CONCORD — The New Hampshire House yesterday voted 188-155 to make children of undocumented immigrants eligible for in-state tuition in the state’s university system.
House Bill 474 passed despite opposition from lawmakers who said it would violate federal law and also be unfair to immigrants lawfully in the country as well as other college students competing for admission.
“The children we’re talking about, they were not born here,” said Rep. Patrick Bick, R-Salem, a first-term lawmaker delivering his first speech to the House.
Such a benefit should be reserved for those living in this country legally, Bick said.
“It’s not fair to legal immigrants,” said Rep. Ralph Boehm, R-Litchfield.
Rep. Glenn Cordelli, R-Tuftonboro, questioned the legality of the bill. “This is in violation of federal law,” Cordelli said.
Rep. Joe Duarte, R-Candia, said a $13,000 tuition break isn’t fair to students from out of state.
“What message do we send to them?” Duarte asked.
Rep. Al Baldasaro, R-Londonderry, asked Duarte if the bill opened the door to educational grants to children of illegal immigrants.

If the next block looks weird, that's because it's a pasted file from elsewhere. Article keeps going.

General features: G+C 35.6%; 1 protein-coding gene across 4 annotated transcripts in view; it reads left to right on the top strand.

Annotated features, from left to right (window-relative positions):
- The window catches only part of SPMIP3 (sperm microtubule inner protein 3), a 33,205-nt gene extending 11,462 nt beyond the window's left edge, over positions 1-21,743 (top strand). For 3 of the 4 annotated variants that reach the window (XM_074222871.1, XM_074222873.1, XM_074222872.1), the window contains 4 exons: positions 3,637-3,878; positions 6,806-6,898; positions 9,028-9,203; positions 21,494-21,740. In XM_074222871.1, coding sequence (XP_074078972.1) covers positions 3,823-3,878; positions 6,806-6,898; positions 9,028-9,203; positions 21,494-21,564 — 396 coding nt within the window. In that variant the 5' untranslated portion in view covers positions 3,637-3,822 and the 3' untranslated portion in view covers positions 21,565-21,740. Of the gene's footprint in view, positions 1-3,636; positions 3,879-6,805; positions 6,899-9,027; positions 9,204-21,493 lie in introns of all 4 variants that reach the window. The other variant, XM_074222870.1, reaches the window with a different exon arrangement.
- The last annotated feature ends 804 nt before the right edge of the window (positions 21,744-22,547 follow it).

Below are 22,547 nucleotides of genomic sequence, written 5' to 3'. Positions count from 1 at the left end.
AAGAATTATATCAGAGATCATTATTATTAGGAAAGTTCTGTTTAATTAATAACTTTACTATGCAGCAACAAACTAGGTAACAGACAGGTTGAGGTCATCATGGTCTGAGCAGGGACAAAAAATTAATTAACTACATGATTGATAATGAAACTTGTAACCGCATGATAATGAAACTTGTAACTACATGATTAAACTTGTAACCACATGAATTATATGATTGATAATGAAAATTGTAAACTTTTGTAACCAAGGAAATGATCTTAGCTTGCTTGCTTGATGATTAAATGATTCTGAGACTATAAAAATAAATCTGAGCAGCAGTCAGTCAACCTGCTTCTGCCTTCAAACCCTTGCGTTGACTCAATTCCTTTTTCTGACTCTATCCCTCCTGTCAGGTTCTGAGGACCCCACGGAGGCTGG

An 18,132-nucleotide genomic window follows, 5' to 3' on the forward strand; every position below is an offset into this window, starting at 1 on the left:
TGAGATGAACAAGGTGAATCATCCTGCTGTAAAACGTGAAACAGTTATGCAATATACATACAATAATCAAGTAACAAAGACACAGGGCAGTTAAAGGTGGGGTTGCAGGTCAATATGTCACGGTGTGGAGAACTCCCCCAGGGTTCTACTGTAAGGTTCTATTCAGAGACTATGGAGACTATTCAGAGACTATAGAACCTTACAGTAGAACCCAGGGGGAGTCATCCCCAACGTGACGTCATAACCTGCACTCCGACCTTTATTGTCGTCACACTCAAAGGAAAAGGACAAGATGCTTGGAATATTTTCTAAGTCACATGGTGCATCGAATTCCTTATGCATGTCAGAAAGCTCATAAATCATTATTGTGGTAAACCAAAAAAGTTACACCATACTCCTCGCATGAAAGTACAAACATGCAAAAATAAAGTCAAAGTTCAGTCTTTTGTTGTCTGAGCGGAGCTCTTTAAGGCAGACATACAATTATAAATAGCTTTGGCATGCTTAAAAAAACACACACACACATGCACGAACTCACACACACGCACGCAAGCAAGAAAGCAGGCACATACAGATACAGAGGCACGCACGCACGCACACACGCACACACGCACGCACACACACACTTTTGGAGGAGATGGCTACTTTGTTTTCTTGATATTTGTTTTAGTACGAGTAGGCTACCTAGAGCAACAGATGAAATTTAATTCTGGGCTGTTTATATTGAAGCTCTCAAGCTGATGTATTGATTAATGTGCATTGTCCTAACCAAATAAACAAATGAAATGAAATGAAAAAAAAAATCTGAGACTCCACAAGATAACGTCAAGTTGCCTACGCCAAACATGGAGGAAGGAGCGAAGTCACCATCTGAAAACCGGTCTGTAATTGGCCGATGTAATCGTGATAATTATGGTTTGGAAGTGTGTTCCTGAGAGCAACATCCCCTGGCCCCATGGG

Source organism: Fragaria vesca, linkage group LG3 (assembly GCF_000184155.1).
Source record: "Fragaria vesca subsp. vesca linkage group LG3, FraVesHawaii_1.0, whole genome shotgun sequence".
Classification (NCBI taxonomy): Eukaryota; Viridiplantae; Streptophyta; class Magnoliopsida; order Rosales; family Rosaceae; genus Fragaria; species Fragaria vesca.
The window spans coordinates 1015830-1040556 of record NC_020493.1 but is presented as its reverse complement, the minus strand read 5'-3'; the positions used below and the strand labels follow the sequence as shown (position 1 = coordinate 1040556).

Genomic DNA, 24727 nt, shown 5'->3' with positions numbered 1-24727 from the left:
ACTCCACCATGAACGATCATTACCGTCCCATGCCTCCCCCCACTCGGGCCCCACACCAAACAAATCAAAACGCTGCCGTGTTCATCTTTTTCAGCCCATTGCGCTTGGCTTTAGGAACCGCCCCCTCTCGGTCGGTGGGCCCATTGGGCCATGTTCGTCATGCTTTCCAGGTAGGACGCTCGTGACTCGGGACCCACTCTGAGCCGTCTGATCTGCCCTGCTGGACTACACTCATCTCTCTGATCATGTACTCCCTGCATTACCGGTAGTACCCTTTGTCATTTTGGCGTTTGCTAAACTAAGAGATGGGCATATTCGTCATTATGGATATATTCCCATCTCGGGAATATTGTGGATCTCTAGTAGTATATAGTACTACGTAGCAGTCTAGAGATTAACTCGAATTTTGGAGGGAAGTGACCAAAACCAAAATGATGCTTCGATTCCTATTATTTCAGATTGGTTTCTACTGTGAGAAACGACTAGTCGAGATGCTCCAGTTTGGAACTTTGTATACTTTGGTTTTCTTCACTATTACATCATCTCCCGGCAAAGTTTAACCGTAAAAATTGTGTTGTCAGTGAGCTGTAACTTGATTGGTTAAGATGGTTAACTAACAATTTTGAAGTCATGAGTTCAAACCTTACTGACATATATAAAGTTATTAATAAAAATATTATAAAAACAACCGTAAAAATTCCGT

“I’d say yes,” Duarte said.
But proponents defended the bill as an education, not an immigration matter, and something that would affect very few students.
“We’re talking 15 students annually,” said Rep. Rick Ladd, R-Haverhill, a member of the Education Committee that recommended passage, 11-7.
Ladd said the bill puts strict requirements on such students.
To qualify they would have to have graduated from a New Hampshire high school, attended schools in the state at least three years, plus meet university requirements, he said.
Rep. Beatriz Pastor, D-Lyme, related her own challenges in becoming a citizen, saying it can be a daunting task.
“I was undocumented for a while,” Pastor said.
The bill would simply create a path to an education for students seeking to become citizens, Pastor argued.